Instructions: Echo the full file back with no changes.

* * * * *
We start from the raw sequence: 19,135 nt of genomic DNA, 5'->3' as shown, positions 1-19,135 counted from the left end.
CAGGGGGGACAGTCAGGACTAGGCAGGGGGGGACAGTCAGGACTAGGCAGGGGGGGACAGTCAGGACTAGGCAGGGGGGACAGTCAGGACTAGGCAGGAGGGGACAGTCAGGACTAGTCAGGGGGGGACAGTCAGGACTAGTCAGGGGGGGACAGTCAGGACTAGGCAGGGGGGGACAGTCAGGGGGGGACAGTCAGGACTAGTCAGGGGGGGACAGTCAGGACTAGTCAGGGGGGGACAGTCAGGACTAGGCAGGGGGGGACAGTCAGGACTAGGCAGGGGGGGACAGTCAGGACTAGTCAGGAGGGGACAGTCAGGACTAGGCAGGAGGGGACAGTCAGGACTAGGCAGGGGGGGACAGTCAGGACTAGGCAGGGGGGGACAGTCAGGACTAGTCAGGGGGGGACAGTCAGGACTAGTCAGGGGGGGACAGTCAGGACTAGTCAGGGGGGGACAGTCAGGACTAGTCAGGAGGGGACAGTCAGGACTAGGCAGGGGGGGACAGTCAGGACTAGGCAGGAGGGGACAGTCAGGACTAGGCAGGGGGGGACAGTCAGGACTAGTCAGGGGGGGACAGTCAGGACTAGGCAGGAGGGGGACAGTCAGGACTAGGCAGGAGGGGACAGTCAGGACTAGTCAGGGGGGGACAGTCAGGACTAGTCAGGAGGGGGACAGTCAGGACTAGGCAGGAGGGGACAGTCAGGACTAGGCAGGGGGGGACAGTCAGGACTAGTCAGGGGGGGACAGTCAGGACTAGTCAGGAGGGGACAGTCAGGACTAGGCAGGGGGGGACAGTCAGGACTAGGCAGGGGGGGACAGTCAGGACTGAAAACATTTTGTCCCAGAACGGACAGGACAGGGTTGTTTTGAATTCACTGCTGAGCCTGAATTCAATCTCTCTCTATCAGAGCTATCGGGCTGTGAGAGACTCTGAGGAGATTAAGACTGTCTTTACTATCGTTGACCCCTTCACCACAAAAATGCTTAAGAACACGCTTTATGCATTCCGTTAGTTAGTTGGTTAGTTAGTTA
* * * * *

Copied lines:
We start from the raw sequence: 19,135 nt of genomic DNA, 5'->3' as shown, positions 1-19,135 counted from the left end.
CAGGGGGGACAGTCAGGACTAGGCAGGGGGGGACAGTCAGGACTAGGCAGGGGGGGACAGTCAGGACTAGGCAGGGGGGACAGTCAGGACTAGGCAGGAGGGGACAGTCAGGACTAGTCAGGGGGGGACAGTCAGGACTAGTCAGGGGGGGACAGTCAGGACTAGGCAGGGGGGGACAGTCAGGGGGGGACAGTCAGGACTAGTCAGGGGGGGACAGTCAGGACTAGTCAGGGGGGGACAGTCAGGACTAGGCAGGGGGGGACAGTCAGGACTAGGCAGGGGGGGACAGTCAGGACTAGTCAGGAGGGGACAGTCAGGACTAGGCAGGAGGGGACAGTCAGGACTAGGCAGGGGGGGACAGTCAGGACTAGGCAGGGGGGGACAGTCAGGACTAGTCAGGGGGGGACAGTCAGGACTAGTCAGGGGGGGACAGTCAGGACTAGTCAGGGGGGGACAGTCAGGACTAGTCAGGAGGGGACAGTCAGGACTAGGCAGGGGGGGACAGTCAGGACTAGGCAGGAGGGGACAGTCAGGACTAGGCAGGGGGGGACAGTCAGGACTAGTCAGGGGGGGACAGTCAGGACTAGGCAGGAGGGGGACAGTCAGGACTAGGCAGGAGGGGACAGTCAGGACTAGTCAGGGGGGGACAGTCAGGACTAGTCAGGAGGGGGACAGTCAGGACTAGGCAGGAGGGGACAGTCAGGACTAGGCAGGGGGGGACAGTCAGGACTAGTCAGGGGGGGACAGTCAGGACTAGTCAGGAGGGGACAGTCAGGACTAGGCAGGGGGGGACAGTCAGGACTAGGCAGGGGGGGACAGTCAGGACTGAAAACATTTTGTCCCAGAACGGACAGGACAGGGTTGTTTTGAATTCACTGCTGAGCCTGAATTCAATCTCTCTCTATCAGAGCTATCGGGCTGTGAGAGACTCTGAGGAGATTAAGACTGTCTTTACTATCGTTGACCCCTTCACCACAAAAATGCTTAAGAACACGCTTTATGCATTCCGTTAGTTAGTTGGTTAGTTAGTTA